Cutting Speed vs Cutting Velocity: Difference and Comparison

Key Takeaways

  1. Cutting speed is the relative velocity between the cutting tool and the workpiece material during the cutting process.
  2. Cutting velocity is the speed at which a specific point on the cutting tool’s edge moves relative to the workpiece during cutting.
  3. Cutting speed has scalar quantity as it only has magnitude and lacks direction information while cutting velocity has vector quantity, which includes both magnitude and direction.

What is Cutting Speed?

Cutting speed refers to the relative speed between the cutting tool and the workpiece material during the cutting process. It is measured in surface feet per minute (SFM) or meters per minute (m/min). The cutting speed directly affects how fast the cutting tool moves across the work piece’s surface, engaging the material and removing unwanted material to shape the final product.

The cutting speed is influenced by various factors- including the material, the type of cutting tool, and the specific machine operation. In general, harder material requires lower cutting speeds to prevent excessive tool wear and heat generation, while softer materials can withstand higher cutting speeds for increased productivity.

Manufacturers determine the ideal cutting speed based on extensive research, experience, and cutting data charts, considering the material’s hardness, workpiece dimensions, and the desired surface finish. 

What is Cutting Velocity?

Cutting velocity represents the speed at which the cutting tool’s outermost point cutting edge moves through the workpiece material. It is measured in feet per minute (FPM). Higher cutting velocities can lead to more material being removed in a given time, influencing the efficiency and productivity of the process.

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It is essential in various machining operations like turning, milling, drilling and grinding. It is determined by considering several factors, such as the material’s hardness, workpiece material, tool material, depth of cut, and the desired surface finish. Different materials require different velocities. For example- softer materials like aluminium may require higher cutting velocities, while harder materials like stainless steel may need slower cutting speeds.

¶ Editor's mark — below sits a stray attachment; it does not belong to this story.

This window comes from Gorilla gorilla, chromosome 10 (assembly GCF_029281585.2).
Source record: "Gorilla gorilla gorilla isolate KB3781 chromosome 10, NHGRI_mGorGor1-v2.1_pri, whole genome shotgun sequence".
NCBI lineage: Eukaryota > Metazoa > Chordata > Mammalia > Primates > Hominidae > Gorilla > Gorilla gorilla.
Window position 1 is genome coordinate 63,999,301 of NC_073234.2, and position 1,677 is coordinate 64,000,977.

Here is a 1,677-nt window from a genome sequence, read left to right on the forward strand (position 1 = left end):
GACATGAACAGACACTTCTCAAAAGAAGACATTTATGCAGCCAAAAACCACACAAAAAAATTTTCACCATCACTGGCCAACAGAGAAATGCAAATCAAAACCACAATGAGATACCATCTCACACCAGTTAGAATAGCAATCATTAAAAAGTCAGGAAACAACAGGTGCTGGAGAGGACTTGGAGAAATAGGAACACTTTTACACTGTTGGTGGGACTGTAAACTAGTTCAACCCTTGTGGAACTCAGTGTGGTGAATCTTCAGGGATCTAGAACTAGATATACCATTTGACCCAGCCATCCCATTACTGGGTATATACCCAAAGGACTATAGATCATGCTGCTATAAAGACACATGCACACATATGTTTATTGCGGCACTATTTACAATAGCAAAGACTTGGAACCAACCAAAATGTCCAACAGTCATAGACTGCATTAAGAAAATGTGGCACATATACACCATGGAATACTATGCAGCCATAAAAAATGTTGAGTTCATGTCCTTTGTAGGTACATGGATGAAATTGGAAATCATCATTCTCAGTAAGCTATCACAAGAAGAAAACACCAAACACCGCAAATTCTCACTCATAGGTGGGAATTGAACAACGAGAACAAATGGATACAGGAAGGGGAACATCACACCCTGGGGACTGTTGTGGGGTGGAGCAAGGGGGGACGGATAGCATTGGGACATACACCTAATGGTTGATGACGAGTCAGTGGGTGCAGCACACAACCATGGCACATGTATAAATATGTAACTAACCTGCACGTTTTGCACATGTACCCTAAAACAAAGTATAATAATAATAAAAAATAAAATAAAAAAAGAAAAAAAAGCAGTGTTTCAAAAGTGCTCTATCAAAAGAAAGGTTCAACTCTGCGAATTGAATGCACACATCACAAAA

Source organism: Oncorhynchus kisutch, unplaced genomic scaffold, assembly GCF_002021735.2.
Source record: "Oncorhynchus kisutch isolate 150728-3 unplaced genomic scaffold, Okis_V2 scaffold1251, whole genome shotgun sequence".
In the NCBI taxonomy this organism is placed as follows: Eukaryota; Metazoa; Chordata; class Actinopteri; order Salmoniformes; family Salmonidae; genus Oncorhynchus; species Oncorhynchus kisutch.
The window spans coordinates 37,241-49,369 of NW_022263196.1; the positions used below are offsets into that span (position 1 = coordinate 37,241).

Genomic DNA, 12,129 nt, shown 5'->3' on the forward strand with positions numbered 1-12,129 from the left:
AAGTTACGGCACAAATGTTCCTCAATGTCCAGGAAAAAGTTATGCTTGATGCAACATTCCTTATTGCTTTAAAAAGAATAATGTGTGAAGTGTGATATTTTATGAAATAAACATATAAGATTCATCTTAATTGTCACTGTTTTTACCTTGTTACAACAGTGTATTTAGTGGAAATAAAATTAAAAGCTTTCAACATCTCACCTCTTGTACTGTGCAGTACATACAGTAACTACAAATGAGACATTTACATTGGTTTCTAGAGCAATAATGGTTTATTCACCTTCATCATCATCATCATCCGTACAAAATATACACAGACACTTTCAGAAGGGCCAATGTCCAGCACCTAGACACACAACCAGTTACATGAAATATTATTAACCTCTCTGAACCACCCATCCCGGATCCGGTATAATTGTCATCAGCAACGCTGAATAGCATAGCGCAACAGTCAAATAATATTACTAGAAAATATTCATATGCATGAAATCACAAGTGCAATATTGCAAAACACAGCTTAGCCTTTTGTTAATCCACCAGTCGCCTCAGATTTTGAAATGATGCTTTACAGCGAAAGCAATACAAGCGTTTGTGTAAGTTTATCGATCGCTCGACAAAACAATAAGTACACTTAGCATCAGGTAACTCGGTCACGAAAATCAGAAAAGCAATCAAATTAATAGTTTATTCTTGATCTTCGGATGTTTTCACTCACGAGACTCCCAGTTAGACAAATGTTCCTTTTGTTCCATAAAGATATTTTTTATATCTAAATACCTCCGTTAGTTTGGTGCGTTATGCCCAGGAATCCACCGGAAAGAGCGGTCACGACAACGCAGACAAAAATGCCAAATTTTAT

Higher cutting velocities are advantageous for achieving faster material removal rates, reducing cycle times, and increasing productivity. At the same time, lower cutting velocities reduce productivity and increase the risk of built-up edge-up formation.

Difference Between Cutting Speed and Cutting Velocity

  1.  Cutting speed refers to the rate at which cutting tool moves relative to each other in the cutting process while cutting velocity denotes the actual speed and direction of the cutting tool’s movements in three dimensions.
  2. Cutting speed is expressed in surface feet per minute (SFM), while cutting velocity is represented in feet per second.
  3. Cutting speed only considers the relative motion between the cutting tool and the workpiece in the cutting plane, while cutting velocity considers the direction of the cutting tool’s movement in all three dimensions.
  4. Cutting speed is easier to adjust and control as it focuses on a single plane’s motion while cutting velocity requires more sophisticated control and analysis due to its three-dimensional movements.
  5. Cutting speed has scalar quantity as it only has magnitude and lacks direction information while cutting velocity has vector quantity, which includes both magnitude and direction.

Comparison Between Cutting Speed and Cutting Velocity

ParametersCutting SpeedCutting Velocity
DefinitionThe rate at which cutting tool moves relative to each other The actual speed and direction of the cutting tool’s movements in three dimensions
Measurement UnitsSFM (surface feet per minute)Feet per second 
DirectionOnly considers the relative motion between the cutting tool and the workpiece. Considers the direction of the cutting tool’s movements in all three dimensions
AdaptabilityEasier to adjust and control Requires more sophisticated control 
QuantityScalar Vector 
References
  1. https://asmedigitalcollection.asme.org/IMECE/proceedings-abstract/IMECE2001/115/1123957
  2. https://www.sciencedirect.com/science/article/pii/S0924013601009979
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Last Updated : 14 October, 2023

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